CINDY ELLEN RUSSELL / CRUSSELL@STARBULLETIN.COM
Visitors can expect starting Sept. 1 to pay another dollar a day for rental cars checked out from companies based at the state's airports. Here, Hertz customer service representative Joanne Nakatsu assisted Doug Theobald with a car rental yesterday at Honolulu Airport.
Car rental companies add airport surcharge
Renting a car will cost $1 more per day
STORY SUMMARY »
Car rental companies operating out of Hawaii's airports will begin charging an additional surcharge of $1 a day beginning Sept. 1.
The customer facility charge will help fund the construction of an upgraded car rental facility at Hawaii airports at no cost to the state.
Supporters, which included most major car rental operators, said these improvements are long overdue to make Hawaii a more competitive destination, and helped push the bill into law in the last legislative session.
But Hawaii's tour and travel operators say this extra charge could not have come at a worse time -- when visitor numbers are already in a slump. Some wholesale operators selling prepaid packages say they will have to foot the additional costs.
FULL STORY »
In addition to extra fees for the first checked-in luggage on an airplane, visitors to Hawaii can now expect to pay another dollar a day for rental cars checked out from the state's airports.
Raising the rent
The new customer facility surcharge for airport rental cars
Surcharge: $1 a day
Effective date: Sept. 1
Rental cars in Hawaii: 70,000*
Estimated revenue: $10 million a year
Goal: To renovate and upgrade rental car facilities at state airports
* Estimate from Catrala-Hawaii; fluctuates according to season. Source: State Department of Transportation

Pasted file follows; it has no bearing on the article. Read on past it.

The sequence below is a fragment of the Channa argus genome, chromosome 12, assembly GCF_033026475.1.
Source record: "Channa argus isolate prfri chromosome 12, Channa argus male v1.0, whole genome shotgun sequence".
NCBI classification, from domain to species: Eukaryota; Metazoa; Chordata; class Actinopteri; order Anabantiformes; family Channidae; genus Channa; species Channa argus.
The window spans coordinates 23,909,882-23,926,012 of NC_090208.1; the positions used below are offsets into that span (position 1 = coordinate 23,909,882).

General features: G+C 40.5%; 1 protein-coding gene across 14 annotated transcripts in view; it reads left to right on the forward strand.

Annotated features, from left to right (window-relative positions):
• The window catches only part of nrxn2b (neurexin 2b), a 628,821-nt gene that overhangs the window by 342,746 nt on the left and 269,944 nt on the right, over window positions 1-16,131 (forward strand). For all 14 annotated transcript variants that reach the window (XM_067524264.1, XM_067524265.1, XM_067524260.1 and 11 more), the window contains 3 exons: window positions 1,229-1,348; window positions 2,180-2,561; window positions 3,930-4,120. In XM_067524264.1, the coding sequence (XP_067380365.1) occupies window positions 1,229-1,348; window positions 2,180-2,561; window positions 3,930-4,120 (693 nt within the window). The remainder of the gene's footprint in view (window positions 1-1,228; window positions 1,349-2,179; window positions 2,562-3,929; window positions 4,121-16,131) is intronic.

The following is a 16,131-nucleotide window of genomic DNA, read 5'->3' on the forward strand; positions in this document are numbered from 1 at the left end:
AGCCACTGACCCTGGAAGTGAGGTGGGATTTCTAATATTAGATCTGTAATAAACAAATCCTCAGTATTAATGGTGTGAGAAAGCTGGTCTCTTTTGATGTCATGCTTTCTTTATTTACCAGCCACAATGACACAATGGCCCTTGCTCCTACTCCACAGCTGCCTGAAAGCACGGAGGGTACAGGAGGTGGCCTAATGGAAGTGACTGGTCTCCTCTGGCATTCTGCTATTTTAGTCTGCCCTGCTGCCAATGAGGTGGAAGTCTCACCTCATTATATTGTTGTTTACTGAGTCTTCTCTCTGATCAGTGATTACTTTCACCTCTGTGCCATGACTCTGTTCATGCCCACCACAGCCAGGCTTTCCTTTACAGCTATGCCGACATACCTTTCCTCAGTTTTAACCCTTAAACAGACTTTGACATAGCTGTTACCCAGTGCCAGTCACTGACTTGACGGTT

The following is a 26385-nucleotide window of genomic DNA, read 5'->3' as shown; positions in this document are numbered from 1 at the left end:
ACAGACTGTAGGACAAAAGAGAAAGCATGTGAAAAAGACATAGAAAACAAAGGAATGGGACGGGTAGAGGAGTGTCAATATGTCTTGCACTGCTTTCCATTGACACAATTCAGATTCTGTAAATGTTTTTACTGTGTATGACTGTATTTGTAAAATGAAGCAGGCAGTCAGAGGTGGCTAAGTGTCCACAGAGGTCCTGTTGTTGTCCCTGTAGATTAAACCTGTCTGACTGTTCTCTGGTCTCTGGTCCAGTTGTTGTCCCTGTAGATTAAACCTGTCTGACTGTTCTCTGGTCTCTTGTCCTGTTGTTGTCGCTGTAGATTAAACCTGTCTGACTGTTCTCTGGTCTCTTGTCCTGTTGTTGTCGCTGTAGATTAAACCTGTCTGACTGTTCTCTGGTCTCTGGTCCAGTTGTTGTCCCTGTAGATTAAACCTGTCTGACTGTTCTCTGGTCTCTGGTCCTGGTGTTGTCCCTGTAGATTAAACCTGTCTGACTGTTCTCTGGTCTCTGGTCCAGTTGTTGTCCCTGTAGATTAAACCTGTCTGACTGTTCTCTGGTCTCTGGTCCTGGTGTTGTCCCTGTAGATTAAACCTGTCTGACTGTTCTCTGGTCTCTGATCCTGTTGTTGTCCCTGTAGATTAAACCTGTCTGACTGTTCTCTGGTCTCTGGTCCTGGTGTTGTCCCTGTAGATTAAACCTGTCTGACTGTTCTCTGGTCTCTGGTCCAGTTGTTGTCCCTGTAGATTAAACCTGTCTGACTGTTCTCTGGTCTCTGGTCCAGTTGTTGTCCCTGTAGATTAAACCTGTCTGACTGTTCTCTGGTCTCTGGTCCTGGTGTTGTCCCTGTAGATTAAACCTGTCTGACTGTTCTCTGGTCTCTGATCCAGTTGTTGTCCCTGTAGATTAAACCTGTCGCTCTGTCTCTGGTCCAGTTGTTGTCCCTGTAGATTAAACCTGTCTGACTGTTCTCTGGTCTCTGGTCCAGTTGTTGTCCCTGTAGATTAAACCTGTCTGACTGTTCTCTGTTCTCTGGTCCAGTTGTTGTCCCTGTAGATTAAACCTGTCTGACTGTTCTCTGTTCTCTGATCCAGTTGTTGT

The new charge, which goes into effect Sept. 1, is the result of a Senate bill proposing the additional charge to finance the design and construction of consolidated rental car facilities at state airports.
The bill authorizes the state Department of Transportation to establish and collect the charges for rental cars, to be put into a special fund until $25 million is reached. The DOT estimates it will collect $10 million a year, meaning the fund's target will be reached in about 2 1/2 years.
It also extends until 2011 a $3-per-day rental motor vehicle surcharge tax put in place for road construction projects.
That surcharge, which went to $3 from $2 in 1999, was supposed to drop back to $2 at the end of August but instead was extended for three years.
Jim Stone, government affairs spokesman for Catrala-Hawaii, a nonprofit trade group representing major rental car companies such as Avis and Hertz, said members felt the facility upgrade was long overdue.
However, some wholesale travel and tour operators question the timing of the extra surcharge, which they say could not have come at a worse time given the economic climate. In addition, some travel and tour operators who have pre-sold packages will be forced to absorb the extra cost.
As envisioned, the consolidated facility would be multilevel like the one in Las Vegas and offer customers one-stop shopping for all rental cars and unified shuttle services.
In addition, Stone said, more rental car companies could operate a concession stand at the airport.